Legends of Tomorrow: Season 3 Episode 14: Amazing Grace - Review

If you throw the plots for the movies Footloose and The Sixth Sense into a blender, then you have the plot outline for this episode of Legends, Amazing Grace. But this episode is more than just an opportunity to have another historical icon, in the form of Elvis Presley but it also a very effective rumination on death and the constantly changing ideals of rock and roll. Those points lead to a rather enjoyable hour of television.

I'm sure in previous episodes, I've mentioned how iffy I've found the plot of the totems in this season. But the idea of the sixth totem being the one that controls Death, attached to the guitar used by Elvis, making him a totem bearer is a pretty nifty one. And the supernatural angle made this episode really stand out amongst the crowd. We've seen episodes where the Legends go back in time to help some famous creator create something and it would have been easy to repeat the plot Raiders of the Lost Art, swap George Lucas for Elvis. But sending Elvis out to play his heart out to stop an army of the undead is a whole other ballgame.

Although the stakes never felt particularly high and that is mainly due to the lack of a real villain, unless you count Elvis' blowhard but well-meaning uncle Lucius. Maybe what this episode needed was an appearance by Damien Darhk. But that would have probably driven nothing for the plot, which is mainly just a character driven piece, kept purposefully low-key so that the writers could focus on developing some of the relationships between the characters.

And Nate and Amaya really got some development this episode. Nate's quest to save Rock and Roll felt really urgent as did his need to make Amaya understand why it meant so much to him. And as much as the climax bordered on being too cheesy for its own good, there really is a lot to be said about Elvis singing hymns to some restless spirits. As with many of the best episodes of this series, it is its silliness but heart that offsets the rather goofier elements.

What I will say though is that it was quite hard to ignore the racial hurdles in this time-period. Particularly with Nate and Amaya, it is hard to believe that a country town in 1954 would have allowed them to walk around together and attend a white church without raising any eyebrows. Of course there has always been a sense that the writers have tried to turn down the racial elements to these historical stories and I really get there. You can only delve so deeply into the racial elements before the show looses its light-hearted tone. But not even mentioning the rampant racism and segregation at play in the 1950s in Tennessee seems slightly misguided.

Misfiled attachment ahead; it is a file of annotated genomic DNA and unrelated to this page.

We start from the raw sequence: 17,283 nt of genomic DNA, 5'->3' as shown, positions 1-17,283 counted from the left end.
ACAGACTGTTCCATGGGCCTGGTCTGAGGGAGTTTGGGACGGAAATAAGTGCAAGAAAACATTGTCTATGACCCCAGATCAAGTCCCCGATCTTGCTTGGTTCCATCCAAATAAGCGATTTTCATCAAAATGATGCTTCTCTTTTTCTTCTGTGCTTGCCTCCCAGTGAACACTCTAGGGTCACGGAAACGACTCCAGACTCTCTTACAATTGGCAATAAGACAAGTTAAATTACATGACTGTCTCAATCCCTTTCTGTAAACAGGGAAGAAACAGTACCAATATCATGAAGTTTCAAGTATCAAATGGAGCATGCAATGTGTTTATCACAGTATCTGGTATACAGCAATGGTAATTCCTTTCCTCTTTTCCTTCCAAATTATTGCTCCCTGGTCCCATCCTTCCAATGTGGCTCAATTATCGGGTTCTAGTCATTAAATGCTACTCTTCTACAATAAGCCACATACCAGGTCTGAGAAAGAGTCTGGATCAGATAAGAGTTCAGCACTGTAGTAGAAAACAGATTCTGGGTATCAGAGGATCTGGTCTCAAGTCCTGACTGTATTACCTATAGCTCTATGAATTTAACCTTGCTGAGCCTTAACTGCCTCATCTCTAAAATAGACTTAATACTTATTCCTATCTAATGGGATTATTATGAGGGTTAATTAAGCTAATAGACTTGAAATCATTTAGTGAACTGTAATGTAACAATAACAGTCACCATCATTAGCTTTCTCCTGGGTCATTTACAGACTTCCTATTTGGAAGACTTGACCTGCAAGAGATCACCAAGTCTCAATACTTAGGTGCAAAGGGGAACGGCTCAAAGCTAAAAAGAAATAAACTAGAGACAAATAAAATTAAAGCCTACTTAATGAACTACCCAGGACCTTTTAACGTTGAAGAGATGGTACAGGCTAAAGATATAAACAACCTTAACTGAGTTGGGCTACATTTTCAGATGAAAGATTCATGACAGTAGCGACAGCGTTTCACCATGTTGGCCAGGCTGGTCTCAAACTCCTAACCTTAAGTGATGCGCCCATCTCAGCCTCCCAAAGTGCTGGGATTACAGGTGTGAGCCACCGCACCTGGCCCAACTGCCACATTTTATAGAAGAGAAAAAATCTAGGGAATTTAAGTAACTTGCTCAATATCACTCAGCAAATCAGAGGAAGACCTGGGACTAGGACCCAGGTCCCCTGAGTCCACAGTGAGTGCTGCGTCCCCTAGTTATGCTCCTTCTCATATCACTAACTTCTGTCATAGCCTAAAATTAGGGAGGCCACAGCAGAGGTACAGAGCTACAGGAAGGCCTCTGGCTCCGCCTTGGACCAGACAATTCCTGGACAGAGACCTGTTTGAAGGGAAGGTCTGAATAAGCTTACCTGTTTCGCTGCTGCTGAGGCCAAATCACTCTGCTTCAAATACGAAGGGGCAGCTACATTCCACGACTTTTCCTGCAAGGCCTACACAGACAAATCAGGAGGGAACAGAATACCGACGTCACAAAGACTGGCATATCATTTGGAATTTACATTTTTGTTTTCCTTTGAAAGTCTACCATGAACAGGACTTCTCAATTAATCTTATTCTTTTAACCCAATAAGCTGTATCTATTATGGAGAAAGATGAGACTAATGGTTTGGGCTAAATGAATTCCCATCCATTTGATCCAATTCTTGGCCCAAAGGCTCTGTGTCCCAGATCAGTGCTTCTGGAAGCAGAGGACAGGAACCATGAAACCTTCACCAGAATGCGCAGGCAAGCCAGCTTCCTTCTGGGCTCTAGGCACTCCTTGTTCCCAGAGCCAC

But moving on, it was nice to see that Mick was used in this episode. Often in this season has felt rudderless. More often than not he is used as the grumpy comic relief and not much else and the fact that the show never gave us a final hurrah for Leonard Snart/Mick Rory still stings. But what began as a simple rat chase, quickly turned into an emotional arc. It quickly became apparent that his struggle with Axl's death is a larger sign of the ever changing landscape of the Legends and how he really struggles with it. And while neither Leo and Stein were mentioned by name, their presence was seriously missed in the funeral scene.

And Amazing Grace also serves as another example of why introducing Wally West was a brilliant idea for the series. Wally fits perfectly into the team and actor, Keiynan Lonsdale has the right comedic chops to stand alongside the other actors. It was nice to see him interacting with Zari as she taught him how things were done on the Waverider and Amazing Grace works brilliantly as a look at how he will cope on this show.

I must admit though, this season of Legends has put out so many great episodes and there hasn't really been one that I haven't fully enjoyed. But Amazing Grace just falls short of being brilliant and maybe it is because there has been so much action and adventure lately, that this quieter episode doesn't really stand up to that. Or, it could be because the Darhks have been such a brilliant presence this season that an episode without them in, doesn't really work in the overall arc. It was still a brilliant episode, it was just missing a little something that the others have had...